The fat-derived hormone leptin is also usually abnormally elevated in insulin resistance but because there are many other things which can lower or increase leptin ECIR is not recommending routine testing for this hormone. Leptin is the hormone that says "stop eating". 

In Europe, adiponectin is tested instead of leptin. Adiponectin helps regulate glucose and fat burning, and maintain insulin sensitivity. Low levels are associated with EMS. It has come to be preferred over leptin because it is not influenced by things like weight or exercise, and also because it was the only factor other than insulin levels that predicted laminitis risk

*Before calling your vet to draw blood for tests, we suggest saving time and wasted money by reading these details and then sharing them with your vet so that everyone is on the same page regarding correct testing and protocols.

*Please remember to request copies of the results of all the tests done rather than just relying on verbal information. Your vet should be able to email these to you. If you have previous test results, please include those as well. All should go in your CH, but if you are having any trouble with the CH, just post in the messages for now. 

Treatment: EMS is a metabolic type - not a disease - that is managed with a low sugar+starch diet and exercise (as able). The super-efficient easy keeper type breeds such as minis, ponies, Morgans, Arabs, Rockies are some of the classic examples. PPID is a progressive disease that is treated with the medication pergolide. Some, but not all, individuals may experience a temporary loss of appetite, lethargy and/or depression when first starting the medication. To avoid this "pergolide veil" (scroll down for side effects), we recommend weaning onto the drug slowly and the use of the product APF. The best long term results are seen when the ACTH is maintained in the middle of the normal range at all times, including during the annual seasonal rise. To accomplish this, the amount of medication may need to increase over time. Neither condition is ever "cured", only properly controlled for the remainder of the equine's life. If your partner is both PPID and IR then both medication and diet management will be needed.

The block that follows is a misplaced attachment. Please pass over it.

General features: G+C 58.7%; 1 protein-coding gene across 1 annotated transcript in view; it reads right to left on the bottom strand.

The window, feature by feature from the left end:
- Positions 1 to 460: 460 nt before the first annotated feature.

DIET: Almost all commercial feeds are not suitable - no matter what it says on the bag. Please see the International Safe Feeds List for the safest suggestions.

No hay is "safe" until proven so by chemical analysis. The diet that works for IR is:

  • low carb (less than 10% sugar+starch)
  • low fat (4% or less) 
  • mineral balanced  

We use grass hay, tested to be under 10% ESC + starch, with minerals added to balance the excesses and deficiencies in the hay, plus salt, and to replace the fragile ingredients that are lost when grass is cured into hay, we add ground flax seed and Vitamin E. This diet is crucial for an EMS/IR horse, but also supports the delicate immune system of a PPID horse. 

*Until you can get your hay tested and balanced we recommend that you soak your hay and use the emergency diet (scroll down for it).  The emergency diet is not intended for long term use, but addresses some of the most common major deficiencies. Testing your hay and getting the minerals balanced to its excesses and deficiencies is the best way to feed any equine. If you absolutely cannot test your hay and balance the minerals to it, or would like to use a "stop gap" product until you get your hay balanced, here's a list of "acceptable" ration balancers

There is a lot of helpful information in the start here folder so it is important you read all the documents found there. The emergency diet involves soaking your untested hay for an hour in cold water or 30 minutes in hot water. This removes up to 30% of the sugar content, but no starch. Starch is worse than sugar since it converts 100% to glucose while sugar only converts 50%, so starch causes a bigger insulin spike. Make sure you dump the soaking water where the equine(s) can't get to it. 

What you don't feed on the EMS/IR diet is every bit as, if not more important than, what you do feed! No grass. No grain. No sugary treats, including apples and carrots. No brown/red salt blocks which contain iron (and sometimes molasses) which interferes with mineral balancing, so white salt blocks only.